The Right to Imagine: How We Create Inspiring Spaces
“A little too intelligent for his age, six-year-old with spiky blonde hair and not much of a filter between his brain and his mouth, always found with a stuffed tiger as his co-conspirator.”
No prizes for guessing the characters I am describing here, undoubtedly the epitome of childhood, the incomparable Calvin & Hobbes, protagonists of a comic strip that wonderfully captures a child’s imaginative ways of looking at the world.
After all, in Calvin’s universe, a stuffed toy seamlessly transforms into an ever conspiring, often philosophical full-grown tiger while a dull classroom becomes an amazing space journey for his alter-ego, Spaceman Spiff, who loves nothing better than blasting aliens with his laser gun. Moreover, a mere corrugated cardboard box can – simply by way of labelling – turn into such fantastic objects as a “Transmogrifier” (a device that transforms its user into any desired creature or thing!), a flying time machine, or an intelligence increasing “Cerebral Enhance-o-tron”, or even a “Box of Secrecy” (for members of an exclusive club to conduct discreet meetings!) Other times, it can also serve the more mundane utility of a desk that Calvin sits at to sell exciting abstractions such as a ‘frank appraisal of your looks’, ‘happiness’, ‘great ideas’ or even ‘life’ itself!
In many ways, Calvin is the representation of every child in this world – curious, competent in his own way, infinitely capable, full of possibilities, and an unstoppable bundle of energy. The comic strip beautifully captures Calvin’s interaction with the adult world, a world that’s rarely designed for a child. Systems and structures and strict routines put in place by adults tend to quash the innate imagination and creativity of children, forcing them all to be a certain way in order to fulfill preconceived expectations. But if we are to nurture a child’s potential and empower them to realise their unique individual capabilities and build the best possible future for themselves, it’s important to provide an environment that grants them the right to be themselves, the right to go at their own pace, the right to play and wonder and create, most importantly, the Right to Imagine.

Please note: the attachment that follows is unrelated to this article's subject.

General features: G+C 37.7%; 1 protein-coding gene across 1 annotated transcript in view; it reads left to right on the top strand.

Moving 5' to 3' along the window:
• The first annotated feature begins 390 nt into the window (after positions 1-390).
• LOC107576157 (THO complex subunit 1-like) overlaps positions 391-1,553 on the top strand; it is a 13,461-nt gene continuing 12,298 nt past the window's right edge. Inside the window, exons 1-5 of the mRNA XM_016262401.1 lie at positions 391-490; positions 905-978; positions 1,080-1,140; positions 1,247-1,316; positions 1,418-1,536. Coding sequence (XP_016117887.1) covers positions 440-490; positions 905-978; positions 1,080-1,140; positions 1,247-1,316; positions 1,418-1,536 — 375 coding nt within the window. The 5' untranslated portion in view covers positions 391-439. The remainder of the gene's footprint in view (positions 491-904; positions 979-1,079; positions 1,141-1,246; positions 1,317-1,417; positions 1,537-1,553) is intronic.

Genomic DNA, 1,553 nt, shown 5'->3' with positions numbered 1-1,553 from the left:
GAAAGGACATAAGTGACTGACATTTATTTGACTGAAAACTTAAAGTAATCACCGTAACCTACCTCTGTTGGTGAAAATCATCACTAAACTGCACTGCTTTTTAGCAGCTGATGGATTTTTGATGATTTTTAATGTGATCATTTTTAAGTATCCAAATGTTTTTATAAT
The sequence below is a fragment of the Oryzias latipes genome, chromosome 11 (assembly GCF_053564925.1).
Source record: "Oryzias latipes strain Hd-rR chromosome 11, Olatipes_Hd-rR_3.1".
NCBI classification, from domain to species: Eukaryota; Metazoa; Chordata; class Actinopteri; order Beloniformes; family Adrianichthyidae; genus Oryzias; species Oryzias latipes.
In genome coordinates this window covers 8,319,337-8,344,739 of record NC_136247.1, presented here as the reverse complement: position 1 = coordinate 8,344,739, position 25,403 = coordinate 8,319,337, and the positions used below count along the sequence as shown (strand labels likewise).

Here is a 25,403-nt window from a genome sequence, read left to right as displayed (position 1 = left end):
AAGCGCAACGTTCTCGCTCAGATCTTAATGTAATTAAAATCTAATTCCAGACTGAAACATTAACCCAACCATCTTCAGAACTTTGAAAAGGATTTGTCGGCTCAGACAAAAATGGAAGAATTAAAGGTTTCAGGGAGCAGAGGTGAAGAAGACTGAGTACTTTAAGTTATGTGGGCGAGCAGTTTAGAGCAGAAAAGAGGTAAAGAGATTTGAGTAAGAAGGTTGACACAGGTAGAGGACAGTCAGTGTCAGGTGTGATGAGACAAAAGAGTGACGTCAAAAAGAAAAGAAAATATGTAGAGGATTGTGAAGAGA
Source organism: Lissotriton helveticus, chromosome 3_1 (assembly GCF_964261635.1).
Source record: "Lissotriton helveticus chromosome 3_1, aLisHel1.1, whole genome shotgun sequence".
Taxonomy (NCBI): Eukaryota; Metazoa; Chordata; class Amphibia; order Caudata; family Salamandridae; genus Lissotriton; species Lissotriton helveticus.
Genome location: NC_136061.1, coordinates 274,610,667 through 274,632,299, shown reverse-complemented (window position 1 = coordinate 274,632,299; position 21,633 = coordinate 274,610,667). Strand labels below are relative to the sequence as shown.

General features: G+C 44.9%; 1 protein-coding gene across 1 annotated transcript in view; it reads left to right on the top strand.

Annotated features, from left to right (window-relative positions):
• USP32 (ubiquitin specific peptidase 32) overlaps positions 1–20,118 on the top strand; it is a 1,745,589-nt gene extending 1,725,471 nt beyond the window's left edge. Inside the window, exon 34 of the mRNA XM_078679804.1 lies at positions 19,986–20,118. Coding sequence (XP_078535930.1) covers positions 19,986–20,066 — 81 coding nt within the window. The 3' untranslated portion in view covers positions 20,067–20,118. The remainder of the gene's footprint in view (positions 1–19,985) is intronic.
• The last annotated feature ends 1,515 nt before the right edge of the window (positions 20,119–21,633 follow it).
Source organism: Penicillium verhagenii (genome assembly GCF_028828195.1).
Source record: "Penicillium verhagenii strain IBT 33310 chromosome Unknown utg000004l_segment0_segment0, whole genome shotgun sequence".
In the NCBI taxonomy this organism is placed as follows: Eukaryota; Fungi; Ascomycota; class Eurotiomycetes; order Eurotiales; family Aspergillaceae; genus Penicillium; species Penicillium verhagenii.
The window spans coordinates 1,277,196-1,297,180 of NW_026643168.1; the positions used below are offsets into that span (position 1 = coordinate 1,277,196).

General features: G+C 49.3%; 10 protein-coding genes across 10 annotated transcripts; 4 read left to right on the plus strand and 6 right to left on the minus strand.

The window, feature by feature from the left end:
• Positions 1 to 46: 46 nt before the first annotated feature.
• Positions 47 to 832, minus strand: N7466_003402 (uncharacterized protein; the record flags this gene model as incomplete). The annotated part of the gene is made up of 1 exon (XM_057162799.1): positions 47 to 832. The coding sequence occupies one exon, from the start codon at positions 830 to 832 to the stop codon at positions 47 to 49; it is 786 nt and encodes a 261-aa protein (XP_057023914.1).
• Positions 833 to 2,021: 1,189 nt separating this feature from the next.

At Toddler’s Den, it is our continued effort to create a stimulating environment where children’s imagination can thrive. One way we do this is through engaging all their senses. For this, we’ve identified 3 key enablers:
- a curriculum that is deeply learner-centric so that it allows every child to grow in their own unique ways
- a team of educators who love to work with children and are committed to helping them realise their full potentials, and
- a safe and nurturing environment that stimulates children by engaging all of their senses
This blog post is related to the third aspect – the physical environment and how it can enable and enrich learning for our young learners.
Space Design as an Enabler of Imagination
Pre-school spaces can be looked at as living breathing organisms that evolve with time. They should be created keeping in mind the principles of responsive design, wherein the space can very easily and flexibly transform to meet the varying needs of its users.
This is the first in a series of posts about how we create truly inspiring spaces at Toddler’s Den through applying the 5 key principles of space design and ensuring that they merge to create an environment where children can thrive – intellectually, physically, psychologically and socially.
Let’s explore the first principle:
Principle 1: Design for a child
A safe and secure environment is conducive for learning
The first and foremost principle for designing spaces for children is to create a safe and secure environment. Remember learning happens when our brain overcomes challenges. Challenges come with a high chance of failure, a safe environment ensures that children, even when failing, are not deterred from trying again.